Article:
Brazil is welcome in all of these fields. We can also establish a type of cooperation, which is the joint venture, with Moroccan and Brazilian capital. We have a huge field of action in which we can cooperate and work together, in all of the Western Africa, the Maghreb and Southern Europe.

In April, a meeting will be held in Morocco between ministers of the economic field in Arab and South American countries. What are they going to discuss?

These are the first joint meetings to be held between South America and the Arab countries. It is always important to start a dialogue. Furthermore, it is important that high-level officials in all countries, for trade and economy, meet each other to collaborate and cooperate.

Anba – www.anba.com.br

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  • Show Comments (3)

  • marah brahim

    visite of lost time
    at fisrt ;Moroccan gouvernement don’t have the ability and competance for contribute to the vertual devolopement ,so the visite this just a good tourisme for who called BEN AISSA …
    in other part ,the western problem cannot find solution without contribution of the interested parties .so gouvernement show up to find solution with itself …; according to this; neither the program of develeppement nor the western problem will be carried out . thankx _merci

  • Kamal Fadel

    Mr.
    I am from Western Sahara. I disagree with the Moroccan Minister completely. The issue of Western Sahara concerns the unfinished business of colonialism. Morocco invaded and illegaly occupied Western Sahara in 1975 in violation of UN resolutions and the verdict of the International Court of Justice which stated that Morocco had no sovereign rights over the Territory and that the Saharawi people are entitled to exercise their right to self-determination.
    Morocco failed to win the hearts and minds of the Saharawi people both those who are in the occupied areas and those who live in refugee camps in Algeria. This is why Morocco has obstructed and delyed the UN referendum. Now Morocco is trying to sell to the world its so-called autonomy plan which aims to legitimise the illegal occupation. The plan is going to fail miserably because it is rejected by the Saharawi people and it doesn’t satisfy international legality and the doctrine of decolonisation. Western Sahara continues to be a decolonisation issue on the UN agenda and will only be resolved if its people are given a chance to decide their own future throught a free and fair referendum. Why does Morocco fear the democratic solution of a referendum?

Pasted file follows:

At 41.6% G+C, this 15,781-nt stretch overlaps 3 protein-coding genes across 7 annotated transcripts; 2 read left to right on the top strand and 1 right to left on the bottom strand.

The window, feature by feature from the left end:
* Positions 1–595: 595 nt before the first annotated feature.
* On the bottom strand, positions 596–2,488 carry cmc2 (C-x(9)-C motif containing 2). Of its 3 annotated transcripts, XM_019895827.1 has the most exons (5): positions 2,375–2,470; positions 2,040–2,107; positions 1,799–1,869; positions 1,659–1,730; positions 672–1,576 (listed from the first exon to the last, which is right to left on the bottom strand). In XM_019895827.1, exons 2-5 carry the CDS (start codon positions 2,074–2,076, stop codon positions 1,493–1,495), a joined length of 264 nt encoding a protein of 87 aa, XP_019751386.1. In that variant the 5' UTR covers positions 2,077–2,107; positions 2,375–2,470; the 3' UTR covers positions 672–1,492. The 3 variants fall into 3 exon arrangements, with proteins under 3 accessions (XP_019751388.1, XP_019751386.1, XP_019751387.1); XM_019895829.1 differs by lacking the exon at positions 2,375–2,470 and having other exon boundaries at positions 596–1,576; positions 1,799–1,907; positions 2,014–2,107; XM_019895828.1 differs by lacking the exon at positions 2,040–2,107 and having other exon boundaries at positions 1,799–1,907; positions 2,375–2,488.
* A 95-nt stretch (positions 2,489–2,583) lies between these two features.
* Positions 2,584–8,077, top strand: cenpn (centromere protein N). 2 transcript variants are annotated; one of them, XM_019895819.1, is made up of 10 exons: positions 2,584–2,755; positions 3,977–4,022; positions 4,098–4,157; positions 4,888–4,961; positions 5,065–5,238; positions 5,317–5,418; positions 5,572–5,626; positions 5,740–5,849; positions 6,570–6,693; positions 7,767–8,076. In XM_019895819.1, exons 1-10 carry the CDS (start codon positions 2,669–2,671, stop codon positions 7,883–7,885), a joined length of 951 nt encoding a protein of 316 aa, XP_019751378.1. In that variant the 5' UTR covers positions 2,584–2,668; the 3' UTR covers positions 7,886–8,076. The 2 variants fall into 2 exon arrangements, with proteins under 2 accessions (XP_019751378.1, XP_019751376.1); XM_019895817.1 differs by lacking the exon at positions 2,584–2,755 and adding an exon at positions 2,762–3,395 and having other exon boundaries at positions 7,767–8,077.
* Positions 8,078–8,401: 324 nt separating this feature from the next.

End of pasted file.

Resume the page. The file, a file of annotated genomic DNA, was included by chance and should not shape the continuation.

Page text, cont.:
• KEITH KADMIROVSKY

    It is true that the so-called Western Sahara historically never existed; it is the unfortunate consequence of French and Spanish colonisations of the Great Kingdom of Morocco that has been split by these powers to facilitate its conquest. France and Spain drew artificial boundaries and gave them names RIO De ORO etc.. Algeria’s main goal of course is to make sure that it has access to the Atlantic ocean so it may export its oil free of charge, it created the polisario to terrorize the moderate country of Morocco. We need to support Morocco by all means!